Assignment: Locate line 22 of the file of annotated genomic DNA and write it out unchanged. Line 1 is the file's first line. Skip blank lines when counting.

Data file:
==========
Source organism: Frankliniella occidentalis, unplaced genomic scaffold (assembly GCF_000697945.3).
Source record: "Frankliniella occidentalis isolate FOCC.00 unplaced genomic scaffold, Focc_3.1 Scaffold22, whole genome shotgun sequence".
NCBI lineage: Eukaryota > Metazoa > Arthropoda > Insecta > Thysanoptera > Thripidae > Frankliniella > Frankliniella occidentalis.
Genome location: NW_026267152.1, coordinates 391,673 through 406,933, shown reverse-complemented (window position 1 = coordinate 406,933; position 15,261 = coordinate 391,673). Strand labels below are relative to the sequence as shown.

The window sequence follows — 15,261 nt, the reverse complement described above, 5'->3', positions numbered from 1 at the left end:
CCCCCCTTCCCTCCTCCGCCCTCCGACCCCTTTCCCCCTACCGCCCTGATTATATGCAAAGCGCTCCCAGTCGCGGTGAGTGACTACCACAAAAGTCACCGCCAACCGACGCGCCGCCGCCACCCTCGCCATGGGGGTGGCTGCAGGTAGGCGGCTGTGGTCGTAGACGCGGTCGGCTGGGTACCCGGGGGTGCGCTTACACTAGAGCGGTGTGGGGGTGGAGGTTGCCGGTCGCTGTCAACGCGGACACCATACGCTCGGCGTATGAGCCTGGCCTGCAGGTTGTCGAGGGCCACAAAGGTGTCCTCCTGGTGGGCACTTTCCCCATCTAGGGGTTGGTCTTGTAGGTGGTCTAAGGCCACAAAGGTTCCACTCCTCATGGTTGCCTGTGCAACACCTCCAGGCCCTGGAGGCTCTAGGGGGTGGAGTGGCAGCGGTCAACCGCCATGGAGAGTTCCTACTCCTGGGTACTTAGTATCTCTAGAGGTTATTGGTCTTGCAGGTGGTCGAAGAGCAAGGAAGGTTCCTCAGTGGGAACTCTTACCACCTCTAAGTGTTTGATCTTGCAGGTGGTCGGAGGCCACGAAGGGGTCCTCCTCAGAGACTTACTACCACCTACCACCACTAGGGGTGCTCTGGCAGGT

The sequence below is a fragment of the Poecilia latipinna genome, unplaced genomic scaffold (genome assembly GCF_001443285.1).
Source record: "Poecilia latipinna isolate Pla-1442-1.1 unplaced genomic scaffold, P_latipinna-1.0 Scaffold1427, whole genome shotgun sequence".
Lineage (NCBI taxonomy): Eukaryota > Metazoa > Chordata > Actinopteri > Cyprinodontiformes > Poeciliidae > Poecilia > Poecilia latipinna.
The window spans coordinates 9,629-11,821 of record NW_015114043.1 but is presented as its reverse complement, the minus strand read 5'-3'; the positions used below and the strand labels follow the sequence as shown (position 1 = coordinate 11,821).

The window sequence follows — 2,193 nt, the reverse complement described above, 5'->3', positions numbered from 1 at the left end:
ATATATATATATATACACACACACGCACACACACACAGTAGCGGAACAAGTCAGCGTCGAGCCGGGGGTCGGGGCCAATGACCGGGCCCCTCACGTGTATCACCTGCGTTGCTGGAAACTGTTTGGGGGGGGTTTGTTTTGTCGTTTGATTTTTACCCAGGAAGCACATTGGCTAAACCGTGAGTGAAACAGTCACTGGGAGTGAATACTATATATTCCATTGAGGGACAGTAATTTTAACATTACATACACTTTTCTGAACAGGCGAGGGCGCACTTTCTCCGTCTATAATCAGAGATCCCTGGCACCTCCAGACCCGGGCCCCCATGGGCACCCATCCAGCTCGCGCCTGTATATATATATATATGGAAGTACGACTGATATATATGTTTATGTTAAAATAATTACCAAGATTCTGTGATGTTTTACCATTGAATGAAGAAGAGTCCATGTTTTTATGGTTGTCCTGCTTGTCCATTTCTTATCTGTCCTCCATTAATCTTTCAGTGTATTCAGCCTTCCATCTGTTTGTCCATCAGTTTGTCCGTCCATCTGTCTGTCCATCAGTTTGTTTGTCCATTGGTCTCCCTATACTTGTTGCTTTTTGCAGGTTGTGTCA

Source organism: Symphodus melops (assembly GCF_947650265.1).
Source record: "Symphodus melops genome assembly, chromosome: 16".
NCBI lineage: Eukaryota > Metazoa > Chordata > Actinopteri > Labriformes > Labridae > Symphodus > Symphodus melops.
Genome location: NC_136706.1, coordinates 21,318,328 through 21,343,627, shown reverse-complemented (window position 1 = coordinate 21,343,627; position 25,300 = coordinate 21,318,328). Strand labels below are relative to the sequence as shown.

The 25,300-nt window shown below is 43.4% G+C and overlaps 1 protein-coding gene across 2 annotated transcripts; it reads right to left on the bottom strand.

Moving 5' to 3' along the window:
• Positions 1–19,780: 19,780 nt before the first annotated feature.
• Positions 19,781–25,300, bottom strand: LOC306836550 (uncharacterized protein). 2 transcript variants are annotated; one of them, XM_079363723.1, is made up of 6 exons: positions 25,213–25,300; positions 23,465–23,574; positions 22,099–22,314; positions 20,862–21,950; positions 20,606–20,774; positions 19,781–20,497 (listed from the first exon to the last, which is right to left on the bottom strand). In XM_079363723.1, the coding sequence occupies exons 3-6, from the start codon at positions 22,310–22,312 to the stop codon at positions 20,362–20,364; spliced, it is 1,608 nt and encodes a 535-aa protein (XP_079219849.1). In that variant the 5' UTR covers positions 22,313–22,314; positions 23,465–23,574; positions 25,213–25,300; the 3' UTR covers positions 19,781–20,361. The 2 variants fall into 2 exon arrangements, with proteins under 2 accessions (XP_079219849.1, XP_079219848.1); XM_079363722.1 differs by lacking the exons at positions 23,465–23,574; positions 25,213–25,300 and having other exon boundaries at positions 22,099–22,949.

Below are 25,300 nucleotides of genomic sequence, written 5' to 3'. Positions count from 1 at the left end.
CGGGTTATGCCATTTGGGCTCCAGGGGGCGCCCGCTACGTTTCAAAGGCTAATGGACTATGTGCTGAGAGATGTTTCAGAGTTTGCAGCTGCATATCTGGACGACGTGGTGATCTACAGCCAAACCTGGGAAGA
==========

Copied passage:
CGGGTTATGCCATTTGGGCTCCAGGGGGCGCCCGCTACGTTTCAAAGGCTAATGGACTATGTGCTGAGAGATGTTTCAGAGTTTGCAGCTGCATATCTGGACGACGTGGTGATCTACAGCCAAACCTGGGAAGA